Tu’s work contributes to a history of the Vietnam War as a chemical war whose ongoing effects, as demonstrated by the latency of chemical relations, make clear that war is “less a temporality, than an altered sensibility” (Tu, 2021: 19). This reality is one that is intimately felt and understood at Calyx. In her two ethnographic chapters, Tu (2021: 156) juxtaposes the military and Western dermatological science’s techno-optimism with the sentiment at Calyx that “making livable requires making do. It requires a certain amount of acceptance.” The women who seek services and provide them at Calyx provide us a script for living in a chemically altered world. This is a book for pandemic times, if we take the pandemic to be the logical result of capitalist production and as having laid bare the morbidities inherent to a growth economy. By highlighting the spa as a key site in which Vietnamese women manage the aftereffects of war, Tu argues quotidian practices of collective life are a way of reading the toxicities of global racial capitalism and how we might survive beyond it.
The women at Calyx embrace an ethic of speculation regarding the multicausal. Their skin might bear the effects of the dioxins in the landscape from Agent Orange, unsettled ghosts from bad deaths, and/or the toxins in industrial factories in which many work. There is not a need to parse these out and to identify each in a causal disease etiology. Tu (2021: 44) writes, “Embracing the multicausal, the women at Calyx were less interested in discovering the specific agents of harm than in grasping the totality of the injury.” In other words, unlike the epistemic structure of much of environmental justice research predicated on assessing and proving harm and collecting more and more data to tell us what we already know about where toxicity is distributed and concentrated, these women do not need to prove causality to act. They instead urge us to occupy an alternative “regime of perceptibility” (Tu, 2021: 45). Tu’s use of this phrase, borrowed from feminist science and technology studies scholar Michelle Murphy (2006), continues to sit with me. If narratives of pain, trauma, and injury are solicited and preempted by liberal frames of recognition, what might remain politically useful about them lies in how they potentially uncover an alternate regime of perceptibility, to show how history seeps into the present through “sensations rather than representations,” as Grace M. Cho (2008: 53) puts it.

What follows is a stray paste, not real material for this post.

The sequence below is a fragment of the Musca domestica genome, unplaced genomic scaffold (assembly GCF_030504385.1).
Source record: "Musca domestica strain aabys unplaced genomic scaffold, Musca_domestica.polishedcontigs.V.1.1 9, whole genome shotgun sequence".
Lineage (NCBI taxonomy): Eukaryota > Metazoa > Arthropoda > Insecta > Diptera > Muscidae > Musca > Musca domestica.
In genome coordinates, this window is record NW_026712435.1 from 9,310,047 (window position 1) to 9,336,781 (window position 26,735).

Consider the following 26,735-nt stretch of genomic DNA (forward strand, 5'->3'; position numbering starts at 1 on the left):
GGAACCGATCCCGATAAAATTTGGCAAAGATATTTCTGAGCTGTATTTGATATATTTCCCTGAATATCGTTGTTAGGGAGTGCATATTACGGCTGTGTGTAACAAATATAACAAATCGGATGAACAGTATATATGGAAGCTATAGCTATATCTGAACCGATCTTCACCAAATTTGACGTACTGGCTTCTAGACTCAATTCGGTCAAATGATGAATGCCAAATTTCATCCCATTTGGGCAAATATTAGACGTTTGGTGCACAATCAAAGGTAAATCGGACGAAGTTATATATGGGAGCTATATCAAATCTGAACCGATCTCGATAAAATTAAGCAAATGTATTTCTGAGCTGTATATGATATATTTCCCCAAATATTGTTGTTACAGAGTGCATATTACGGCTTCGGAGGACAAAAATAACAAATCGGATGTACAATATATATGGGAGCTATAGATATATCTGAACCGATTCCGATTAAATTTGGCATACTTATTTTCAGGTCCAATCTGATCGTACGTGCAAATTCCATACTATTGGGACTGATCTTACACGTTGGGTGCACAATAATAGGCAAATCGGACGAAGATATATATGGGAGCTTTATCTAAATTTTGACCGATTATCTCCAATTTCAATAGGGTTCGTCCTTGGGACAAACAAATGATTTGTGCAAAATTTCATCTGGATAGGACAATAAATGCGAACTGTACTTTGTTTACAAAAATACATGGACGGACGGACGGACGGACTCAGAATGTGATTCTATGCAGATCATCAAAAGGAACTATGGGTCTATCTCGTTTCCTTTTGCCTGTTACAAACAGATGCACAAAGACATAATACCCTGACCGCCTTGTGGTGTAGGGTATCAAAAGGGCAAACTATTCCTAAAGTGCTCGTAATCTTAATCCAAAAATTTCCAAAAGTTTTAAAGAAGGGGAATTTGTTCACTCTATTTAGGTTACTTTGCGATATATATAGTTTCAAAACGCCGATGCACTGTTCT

At the center of Experiments in Skin is the question: What might the latency of chemical relations teach us about living amidst all kinds of harm – ecological, psychological, otherwise? Might this help us refuse a politics of purity, wholeness, and innocence, not possible under racialized capitalism? This book will surely give scholars new places to look for answers to these questions.
Ahuja N (2016) Bioinsecurities: Disease Interventions, Empire, and the Government of Species. Durham: Duke University Press.
Cho GM (2008) Haunting the Korean Diaspora: Shame, Secrecy, and the Forgotten War. Minneapolis: University of Minnesota Press.
Schuller K (2019) The Biopolitics of Feeling: Race, Sex, and Science in the Nineteenth Century. Durham: Duke University Press.
Linda Luu is a PhD candidate in American Studies at New York University researching U.S. militarism, psychology, and affect during the Vietnam War.